Linux - NewbieThis Linux forum is for members that are new to Linux.
Just starting out and have a question?
If it is not in the man pages or the how-to's this is the place!
Welcome to LinuxQuestions.org, a friendly and active Linux Community.
You are currently viewing LQ as a guest. By joining our community you will have the ability to post topics, receive our newsletter, use the advanced search, subscribe to threads and access many other special features. Registration is quick, simple and absolutely free. Join our community today!
Note that registered members see fewer ads, and ContentLink is completely disabled once you log in.
If you have any problems with the registration process or your account login, please contact us. If you need to reset your password, click here.
Having a problem logging in? Please visit this page to clear all LQ-related cookies.
Introduction to Linux - A Hands on Guide
This guide was created as an overview of the Linux Operating System, geared toward new users as an exploration tour and getting started guide, with exercises at the end of each chapter.
For more advanced trainees it can be a desktop reference, and a collection of the base knowledge needed to proceed with system and network administration. This book contains many real life examples derived from the author's experience as a Linux system and network administrator, trainer and consultant. They hope these examples will help you to get a better understanding of the Linux system and that you feel encouraged to try out things on your own.
Click Here to receive this Complete Guide absolutely free.
I know, I know, your asking your self, why is a noOb asking about gentoo....Well I was surfing around on the web and found the fluxbox.org website and thats where it all begins. I have been a windows user all my life. I have numoruse windows books to help me with problems I have had in the past. I saw the awsome schemes and windows used in fluxbox and thought:"I want my computer to look like this..." so I began looking around to find out how I would do this. And I stumbled upon gentoo.org. from there I downloaded and began my trivial pursuit of installing this OS.
I have a test pc that I am using for the install and if i is ever installed for me to learn the in, and outs of gentoo with out messing up the main system I am using now. Then after everything is good and I know what im doing I would install on this system. so my est pc is an old athlon thunderbird 800Mhz pc. with a little tiny 10 gig hd. I formatted the drive like this:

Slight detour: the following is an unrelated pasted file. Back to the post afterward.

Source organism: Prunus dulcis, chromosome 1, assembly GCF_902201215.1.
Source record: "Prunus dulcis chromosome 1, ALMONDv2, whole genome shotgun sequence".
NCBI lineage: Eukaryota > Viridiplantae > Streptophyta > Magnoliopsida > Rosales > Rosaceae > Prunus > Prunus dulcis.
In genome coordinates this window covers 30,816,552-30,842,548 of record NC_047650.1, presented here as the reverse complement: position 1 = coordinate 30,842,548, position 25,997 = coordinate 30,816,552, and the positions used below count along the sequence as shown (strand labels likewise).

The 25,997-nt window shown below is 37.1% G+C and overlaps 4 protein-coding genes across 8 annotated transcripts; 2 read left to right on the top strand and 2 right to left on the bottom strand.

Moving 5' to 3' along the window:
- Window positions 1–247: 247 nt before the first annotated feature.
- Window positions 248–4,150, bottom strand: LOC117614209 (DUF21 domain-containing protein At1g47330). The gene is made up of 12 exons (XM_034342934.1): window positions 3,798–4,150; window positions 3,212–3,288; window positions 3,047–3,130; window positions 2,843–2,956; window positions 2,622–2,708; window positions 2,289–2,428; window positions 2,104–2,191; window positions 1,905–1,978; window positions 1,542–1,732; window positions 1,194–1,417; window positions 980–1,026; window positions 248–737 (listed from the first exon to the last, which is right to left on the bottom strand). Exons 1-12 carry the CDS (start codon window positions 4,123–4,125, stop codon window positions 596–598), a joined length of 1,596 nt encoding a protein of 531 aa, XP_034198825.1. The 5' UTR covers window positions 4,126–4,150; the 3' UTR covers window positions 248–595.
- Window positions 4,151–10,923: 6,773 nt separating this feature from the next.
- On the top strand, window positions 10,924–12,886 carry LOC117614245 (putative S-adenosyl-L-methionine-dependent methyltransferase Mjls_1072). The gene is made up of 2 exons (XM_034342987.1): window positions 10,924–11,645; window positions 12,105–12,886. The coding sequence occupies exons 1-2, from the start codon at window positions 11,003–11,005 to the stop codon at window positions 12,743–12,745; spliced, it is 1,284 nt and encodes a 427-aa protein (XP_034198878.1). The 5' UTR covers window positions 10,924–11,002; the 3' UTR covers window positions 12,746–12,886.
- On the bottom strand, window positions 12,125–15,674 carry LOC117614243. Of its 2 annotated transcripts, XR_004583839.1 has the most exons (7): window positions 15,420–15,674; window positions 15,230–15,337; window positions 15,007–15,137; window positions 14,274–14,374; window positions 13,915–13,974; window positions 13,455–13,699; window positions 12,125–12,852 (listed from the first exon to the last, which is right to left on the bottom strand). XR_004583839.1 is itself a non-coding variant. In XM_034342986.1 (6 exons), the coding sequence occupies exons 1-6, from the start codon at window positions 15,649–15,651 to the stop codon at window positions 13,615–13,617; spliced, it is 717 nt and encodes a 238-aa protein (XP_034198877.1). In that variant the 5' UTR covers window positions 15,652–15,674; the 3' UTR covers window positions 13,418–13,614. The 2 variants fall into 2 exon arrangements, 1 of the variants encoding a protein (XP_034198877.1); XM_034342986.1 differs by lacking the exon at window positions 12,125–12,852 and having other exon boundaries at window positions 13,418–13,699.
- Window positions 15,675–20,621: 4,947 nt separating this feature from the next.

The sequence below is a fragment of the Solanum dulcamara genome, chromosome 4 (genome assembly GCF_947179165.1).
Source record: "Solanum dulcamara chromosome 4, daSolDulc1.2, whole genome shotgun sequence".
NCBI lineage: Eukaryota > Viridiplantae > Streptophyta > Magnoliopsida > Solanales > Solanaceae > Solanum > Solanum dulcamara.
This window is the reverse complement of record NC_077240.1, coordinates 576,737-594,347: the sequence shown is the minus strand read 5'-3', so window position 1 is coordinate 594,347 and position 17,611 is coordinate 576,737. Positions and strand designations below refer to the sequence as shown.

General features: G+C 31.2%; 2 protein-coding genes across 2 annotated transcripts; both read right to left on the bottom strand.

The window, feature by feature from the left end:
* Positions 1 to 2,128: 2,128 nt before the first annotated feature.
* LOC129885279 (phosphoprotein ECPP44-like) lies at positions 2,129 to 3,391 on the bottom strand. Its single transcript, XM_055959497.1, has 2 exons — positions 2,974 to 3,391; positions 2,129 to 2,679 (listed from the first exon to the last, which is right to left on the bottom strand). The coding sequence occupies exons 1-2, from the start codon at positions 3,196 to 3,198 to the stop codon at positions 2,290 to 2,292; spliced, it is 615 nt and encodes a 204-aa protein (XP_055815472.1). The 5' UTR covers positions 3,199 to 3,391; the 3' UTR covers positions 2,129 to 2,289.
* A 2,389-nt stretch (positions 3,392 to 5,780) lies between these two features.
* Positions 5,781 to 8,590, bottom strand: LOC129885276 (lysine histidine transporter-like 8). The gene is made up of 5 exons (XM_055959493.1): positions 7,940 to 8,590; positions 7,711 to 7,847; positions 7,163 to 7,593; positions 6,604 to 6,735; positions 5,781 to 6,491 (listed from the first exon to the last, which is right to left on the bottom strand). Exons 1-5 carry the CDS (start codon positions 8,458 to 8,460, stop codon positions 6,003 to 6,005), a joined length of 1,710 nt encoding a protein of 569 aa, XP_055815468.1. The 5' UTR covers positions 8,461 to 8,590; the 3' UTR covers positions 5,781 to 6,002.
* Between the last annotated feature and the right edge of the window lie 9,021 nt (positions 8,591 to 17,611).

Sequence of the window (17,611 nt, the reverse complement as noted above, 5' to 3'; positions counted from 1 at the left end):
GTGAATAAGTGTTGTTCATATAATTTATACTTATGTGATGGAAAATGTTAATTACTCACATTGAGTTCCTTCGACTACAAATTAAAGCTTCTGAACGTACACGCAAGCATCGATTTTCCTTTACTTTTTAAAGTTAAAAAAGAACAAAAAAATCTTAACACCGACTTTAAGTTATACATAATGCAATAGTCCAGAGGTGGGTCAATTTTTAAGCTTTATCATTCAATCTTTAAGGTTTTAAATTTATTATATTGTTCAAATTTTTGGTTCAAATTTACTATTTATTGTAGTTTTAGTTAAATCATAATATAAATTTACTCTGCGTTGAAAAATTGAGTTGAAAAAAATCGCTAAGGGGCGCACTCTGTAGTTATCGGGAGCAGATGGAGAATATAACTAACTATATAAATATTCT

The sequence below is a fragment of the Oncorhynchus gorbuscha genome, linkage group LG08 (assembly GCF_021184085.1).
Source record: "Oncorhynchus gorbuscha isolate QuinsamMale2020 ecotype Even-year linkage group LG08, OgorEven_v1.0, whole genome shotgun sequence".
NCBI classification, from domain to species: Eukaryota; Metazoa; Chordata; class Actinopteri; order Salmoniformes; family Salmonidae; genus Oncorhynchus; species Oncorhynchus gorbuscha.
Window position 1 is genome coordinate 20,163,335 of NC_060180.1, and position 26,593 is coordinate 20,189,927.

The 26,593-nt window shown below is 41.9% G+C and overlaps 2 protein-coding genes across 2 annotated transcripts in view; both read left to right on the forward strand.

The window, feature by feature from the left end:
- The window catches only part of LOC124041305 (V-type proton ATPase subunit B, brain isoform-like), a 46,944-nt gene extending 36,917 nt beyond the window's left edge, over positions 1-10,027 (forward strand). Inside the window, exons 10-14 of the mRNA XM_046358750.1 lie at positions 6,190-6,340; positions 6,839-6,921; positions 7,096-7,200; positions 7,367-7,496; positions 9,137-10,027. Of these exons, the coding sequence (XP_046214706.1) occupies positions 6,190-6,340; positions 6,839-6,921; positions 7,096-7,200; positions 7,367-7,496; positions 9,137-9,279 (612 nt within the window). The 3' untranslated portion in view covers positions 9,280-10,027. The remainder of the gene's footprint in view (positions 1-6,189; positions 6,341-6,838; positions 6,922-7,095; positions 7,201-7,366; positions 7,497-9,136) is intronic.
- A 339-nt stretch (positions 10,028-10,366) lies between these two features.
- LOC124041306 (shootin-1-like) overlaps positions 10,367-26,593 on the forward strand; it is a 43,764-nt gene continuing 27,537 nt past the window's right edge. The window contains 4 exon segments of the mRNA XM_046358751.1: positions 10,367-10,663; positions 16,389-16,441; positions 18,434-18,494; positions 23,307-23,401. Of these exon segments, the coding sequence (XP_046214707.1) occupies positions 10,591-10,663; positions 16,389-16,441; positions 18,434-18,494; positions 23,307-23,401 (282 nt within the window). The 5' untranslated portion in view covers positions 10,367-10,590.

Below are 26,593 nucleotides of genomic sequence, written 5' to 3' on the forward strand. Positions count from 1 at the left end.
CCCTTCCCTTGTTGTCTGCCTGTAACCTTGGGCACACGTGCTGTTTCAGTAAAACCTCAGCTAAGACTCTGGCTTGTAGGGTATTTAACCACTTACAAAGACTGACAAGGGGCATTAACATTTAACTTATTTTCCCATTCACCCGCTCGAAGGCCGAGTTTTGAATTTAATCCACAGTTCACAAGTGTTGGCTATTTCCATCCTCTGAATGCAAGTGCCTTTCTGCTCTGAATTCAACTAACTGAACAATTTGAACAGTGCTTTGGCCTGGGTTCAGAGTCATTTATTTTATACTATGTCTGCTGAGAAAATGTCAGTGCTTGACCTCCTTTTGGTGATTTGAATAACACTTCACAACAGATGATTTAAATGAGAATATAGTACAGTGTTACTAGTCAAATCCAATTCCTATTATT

/dev/hda3: extended=I guess about 9 gig
so I followed the install giude,handbook-x86.2005.1 from gentoo.org and got all the way to 10.d rebooting system. when I rebooted I got the gentoo splash and the selection of gentoo. when I choose it says:
Booting 'Gentoo Linus 2.6.12-r6'
Filesystem type is ext2fs, partitin type 0x83
kernel /kernel-2.6.12-gentoo-r6 root=/dev/hda5
Error 15: File not found
Press any key to continue...
my grub.conf is/was:
title=Gentoo Linux 2.6.12-r6
kernel /kernel-2.6.11-gentoo-r11 root=/dev/hda5
So i figured I should have told grub.conf that root=(hd0,0) for boot and not root. at the time it was about 0500 in the morning. so I gave up and turned off the computer. now I cant find any of the directories. or files. like when I try cd /usr/src/linux = file or directory does not exsist. so im asking do I need to start over? or can I just (re)mount and get back to grub.conf and change what needs to be changed? and continue on with the install. if so how do I do this I have tried mount /mnt/gentoo and I get gentoo at the prompt/ but it wont (ls) /mnt/gentoo/usr/portage/distfiles/ .
so im oping I am just not mounted correctly and I can get back to the state I was in at section 10d. but I'll start over if need be. it will only be my 4th time....lol
You'll notice that theres two kernel entries, this is only because since I installed the system, theres been a new kernel version issued and that's been "emerged", but I always leave it in the system, since I know it's worked ok and just in case I have problems upgrading the kernel (as per the instructions from the gentoo kernel upgrade guide), it's there for me to be able too boot back into.
Now I don't pretend to have all (ha! or any really) or the possible answers, but I understood that it's often more difficult (when you're starting out) not to have had the kernel compile an initrd.